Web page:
(2003), What is beyond the edge of the known world? in J. Alcock, J.E. Burns, and A. Freeman (Eds.), Psi Wars (Exeter, UK: Imprint Academic), pp. 7-28. Reprinted (2008), in R.M. Schoch and L. Yonavjak (Eds.), The Parapsychology Revolution (New York: Tarcher).

(2002a), Quantum fluctuations and the action of the mind, Noetic Journal, 3(4), 312-317.


(2002b), The tumbling cube and the action of the mind, Noetic Journal, 3(4), 318-329.


(2002c), The effect of ordered air molecules on a tumbling cube, Noetic Journal, 3(4), 330-339.


(2002d), Vacuum radiation, entropy and the arrow of time, in R.L. Amoroso, G. Hunter, M. Kafatos, and J.-P. Vigier (Eds.), Gravitation and Cosmology (London: Kluwer Academic), pp. 491-498. <>

(1999), Volition and physical laws, Journal of Consciousness Studies, 6(10), 27-47.


(1998), Entropy and vacuum radiation, Foundations of Physics, 28, 1191-1207.

(1996), The possibility of empirical test of hypotheses about consciousness, in S.R. Hameroff, A.W. Kaszniak, and A.C. Scott (Eds.), Toward a Science of Consciousness (Cambridge, MA: MIT Press), pp. 739-742.

(1994), Spaciousness: The common ground between science and spirituality, in R.‑I. Heinze (Ed.), Proceedings of the Eleventh International Conference on the Study of Shamanism and Alternative Modes of Healing (Independent Scholars of Asia), pp. 5‑12. <>

(1993a), Current hypotheses about the nature of the mind-brain relationship and their relationship to findings in parapsychology, in K.R. Rao (Ed.), Cultivating Consciousness (New York: Praeger), pp. 139‑148.

(1993b), Time, consciousness, and psi, in B. Kane, J. Millay and D. Brown (Eds.), Silver Threads: 25 Years of Parapsychology Research (New York: Praeger), pp. 124‑136.

(1993c), The predictive possibilities of a card code, in R.‑I. Heinze (Ed.), Proceedings of the Tenth International Conference on the Study of Shamanism and Alternative Modes of Healing (Independent Scholars of Asia), pp. 59‑66. <>

(1991a), Does consciousness perform a function independently of the brain? Frontier Perspectives 2(1), 19‑34 (Philadelphia, PA: Center for Frontier Sciences,Temple University).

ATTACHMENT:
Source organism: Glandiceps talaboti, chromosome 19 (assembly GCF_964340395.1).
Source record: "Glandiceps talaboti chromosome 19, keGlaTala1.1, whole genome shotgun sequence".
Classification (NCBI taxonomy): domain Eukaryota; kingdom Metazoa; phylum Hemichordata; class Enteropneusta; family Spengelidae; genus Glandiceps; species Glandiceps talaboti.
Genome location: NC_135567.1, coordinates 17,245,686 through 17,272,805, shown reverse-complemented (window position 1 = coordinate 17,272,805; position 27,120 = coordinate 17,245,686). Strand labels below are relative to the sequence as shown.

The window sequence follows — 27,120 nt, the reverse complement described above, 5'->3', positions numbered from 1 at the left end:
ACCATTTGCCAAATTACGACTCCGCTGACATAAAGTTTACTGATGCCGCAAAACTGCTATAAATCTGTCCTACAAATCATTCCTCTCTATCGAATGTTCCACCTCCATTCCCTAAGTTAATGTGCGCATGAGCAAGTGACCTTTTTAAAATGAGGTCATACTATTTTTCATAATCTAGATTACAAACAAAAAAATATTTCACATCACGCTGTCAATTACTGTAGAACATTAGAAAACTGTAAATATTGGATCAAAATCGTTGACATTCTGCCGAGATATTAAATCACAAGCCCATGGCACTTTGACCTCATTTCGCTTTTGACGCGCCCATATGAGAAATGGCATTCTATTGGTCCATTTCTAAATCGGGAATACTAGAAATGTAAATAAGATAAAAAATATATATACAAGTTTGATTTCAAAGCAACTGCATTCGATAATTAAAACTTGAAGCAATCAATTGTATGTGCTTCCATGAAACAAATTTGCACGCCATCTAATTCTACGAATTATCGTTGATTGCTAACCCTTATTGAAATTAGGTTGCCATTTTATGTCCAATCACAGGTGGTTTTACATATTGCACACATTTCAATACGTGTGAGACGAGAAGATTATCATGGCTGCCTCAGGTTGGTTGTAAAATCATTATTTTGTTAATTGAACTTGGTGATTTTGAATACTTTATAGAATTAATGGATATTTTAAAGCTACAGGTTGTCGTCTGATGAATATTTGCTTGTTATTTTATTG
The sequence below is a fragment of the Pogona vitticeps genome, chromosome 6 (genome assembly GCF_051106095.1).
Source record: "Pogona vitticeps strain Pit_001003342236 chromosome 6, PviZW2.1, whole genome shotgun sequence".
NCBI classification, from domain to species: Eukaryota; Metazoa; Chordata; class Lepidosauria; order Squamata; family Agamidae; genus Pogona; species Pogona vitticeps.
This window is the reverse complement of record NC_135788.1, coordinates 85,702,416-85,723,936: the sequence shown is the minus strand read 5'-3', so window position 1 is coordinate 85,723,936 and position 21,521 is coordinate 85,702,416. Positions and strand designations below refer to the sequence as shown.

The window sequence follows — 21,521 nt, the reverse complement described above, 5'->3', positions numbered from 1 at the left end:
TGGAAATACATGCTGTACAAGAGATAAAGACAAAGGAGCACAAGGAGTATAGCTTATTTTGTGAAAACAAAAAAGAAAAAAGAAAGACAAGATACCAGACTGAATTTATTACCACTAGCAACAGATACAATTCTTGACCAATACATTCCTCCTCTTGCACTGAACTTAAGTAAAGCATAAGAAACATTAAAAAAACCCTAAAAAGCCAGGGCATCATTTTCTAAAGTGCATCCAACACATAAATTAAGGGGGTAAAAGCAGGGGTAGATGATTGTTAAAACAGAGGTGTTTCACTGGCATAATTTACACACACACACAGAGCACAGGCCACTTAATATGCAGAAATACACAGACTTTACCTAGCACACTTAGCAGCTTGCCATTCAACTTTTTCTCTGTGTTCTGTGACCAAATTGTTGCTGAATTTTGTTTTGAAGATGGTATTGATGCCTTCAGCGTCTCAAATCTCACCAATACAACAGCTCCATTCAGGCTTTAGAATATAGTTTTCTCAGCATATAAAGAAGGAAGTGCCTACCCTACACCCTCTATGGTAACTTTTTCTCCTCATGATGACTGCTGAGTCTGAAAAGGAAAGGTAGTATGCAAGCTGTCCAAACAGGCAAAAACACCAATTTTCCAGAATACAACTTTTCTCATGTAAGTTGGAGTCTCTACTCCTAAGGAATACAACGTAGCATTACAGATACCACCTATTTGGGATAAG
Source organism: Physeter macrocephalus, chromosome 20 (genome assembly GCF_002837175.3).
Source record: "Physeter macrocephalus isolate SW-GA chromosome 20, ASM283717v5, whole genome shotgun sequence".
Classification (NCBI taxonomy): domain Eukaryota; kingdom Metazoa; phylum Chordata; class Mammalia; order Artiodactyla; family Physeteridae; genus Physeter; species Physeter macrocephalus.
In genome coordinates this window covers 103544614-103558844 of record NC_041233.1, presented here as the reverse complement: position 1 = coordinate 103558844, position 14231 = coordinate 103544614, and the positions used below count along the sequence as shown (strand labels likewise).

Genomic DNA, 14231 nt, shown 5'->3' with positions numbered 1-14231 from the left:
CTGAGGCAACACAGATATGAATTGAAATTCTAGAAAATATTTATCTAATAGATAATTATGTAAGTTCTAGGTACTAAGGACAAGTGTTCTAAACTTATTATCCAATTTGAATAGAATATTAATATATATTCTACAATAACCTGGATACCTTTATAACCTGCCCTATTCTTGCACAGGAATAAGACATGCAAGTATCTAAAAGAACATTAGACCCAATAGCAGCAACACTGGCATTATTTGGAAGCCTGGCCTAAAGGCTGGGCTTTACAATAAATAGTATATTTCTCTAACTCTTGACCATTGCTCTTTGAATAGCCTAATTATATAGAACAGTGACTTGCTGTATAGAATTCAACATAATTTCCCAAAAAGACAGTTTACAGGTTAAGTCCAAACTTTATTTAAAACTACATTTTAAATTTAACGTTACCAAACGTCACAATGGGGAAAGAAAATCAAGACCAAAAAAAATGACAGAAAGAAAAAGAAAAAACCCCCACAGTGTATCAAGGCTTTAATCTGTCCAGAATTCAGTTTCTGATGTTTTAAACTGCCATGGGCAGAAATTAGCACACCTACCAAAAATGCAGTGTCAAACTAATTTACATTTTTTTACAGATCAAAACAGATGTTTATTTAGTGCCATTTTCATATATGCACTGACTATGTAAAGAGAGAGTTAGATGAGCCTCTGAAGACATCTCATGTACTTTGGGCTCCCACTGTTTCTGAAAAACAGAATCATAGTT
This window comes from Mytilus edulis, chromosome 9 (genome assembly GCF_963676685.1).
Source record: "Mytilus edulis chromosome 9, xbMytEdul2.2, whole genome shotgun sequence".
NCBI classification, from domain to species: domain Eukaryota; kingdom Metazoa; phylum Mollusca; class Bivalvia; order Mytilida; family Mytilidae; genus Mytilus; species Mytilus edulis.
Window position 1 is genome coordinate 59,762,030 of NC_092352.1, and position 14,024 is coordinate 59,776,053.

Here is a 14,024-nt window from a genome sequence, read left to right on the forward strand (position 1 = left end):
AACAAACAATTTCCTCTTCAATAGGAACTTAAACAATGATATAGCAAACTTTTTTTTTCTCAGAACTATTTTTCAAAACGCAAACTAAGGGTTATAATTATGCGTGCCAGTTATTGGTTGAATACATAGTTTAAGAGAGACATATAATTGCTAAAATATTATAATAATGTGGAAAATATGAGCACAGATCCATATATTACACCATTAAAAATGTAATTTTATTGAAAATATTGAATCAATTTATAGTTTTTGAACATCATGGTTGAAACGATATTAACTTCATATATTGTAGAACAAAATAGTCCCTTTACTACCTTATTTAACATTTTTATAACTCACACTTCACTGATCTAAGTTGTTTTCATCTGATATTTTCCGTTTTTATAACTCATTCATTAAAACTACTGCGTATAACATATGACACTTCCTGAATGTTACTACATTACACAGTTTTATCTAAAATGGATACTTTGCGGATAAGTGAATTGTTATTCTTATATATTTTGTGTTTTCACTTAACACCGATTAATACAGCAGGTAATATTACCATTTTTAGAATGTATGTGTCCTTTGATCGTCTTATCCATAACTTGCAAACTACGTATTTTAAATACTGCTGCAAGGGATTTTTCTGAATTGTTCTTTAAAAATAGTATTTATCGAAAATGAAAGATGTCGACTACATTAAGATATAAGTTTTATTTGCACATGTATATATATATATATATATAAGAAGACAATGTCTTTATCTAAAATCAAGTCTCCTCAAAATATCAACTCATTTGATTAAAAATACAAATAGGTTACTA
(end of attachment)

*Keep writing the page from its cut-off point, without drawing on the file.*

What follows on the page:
(1991b), Contemporary models of consciousness: Part II, Journal of Mind and Behavior, 12, 407‑420.

(1990), Contemporary models of consciousness: Part I, Journal of Mind and Behavior, 11, 153‑172.

(1986), Consciousness and psi, Psi Research, 5, 166‑205.


1994 to present

Associate Editor

Journal of Consciousness Studies, United Kingdom


I believe in the importance of networking for research in consciousness, so people from a number of fields can interact. To that end I helped form several multidisciplinary discussion groups on consciousness in the San Francisco Bay Area.

In 1990 Ravi Gomatam (a researcher in philosophy of science at the Bhaktivedanta Institute, Berkeley, CA) and I founded the Consciousness and Science Discussion Group, which presented talks on the subject of consciousness in San Francisco, California, over a period of twelve years. Researchers from a variety of fields, including artificial intelligence, physics, biology, psychology, and parapsychology, made presentations at these meetings.

In 1988 Bernard Baars (a cognitive psychologist then at the Wright Institute, Berkeley, CA) and I started the Consciousness Research Group, an informal multidisciplinary group in which the attendees had a strong research interest in consciousness. A member or invited colleague gave a presentation at each monthly meeting. Meetings continued until 1990.


Ph.D. (Physics), 1970

University of Hawaii, Honolulu

B.A. (Physics)

University of California, Berkeley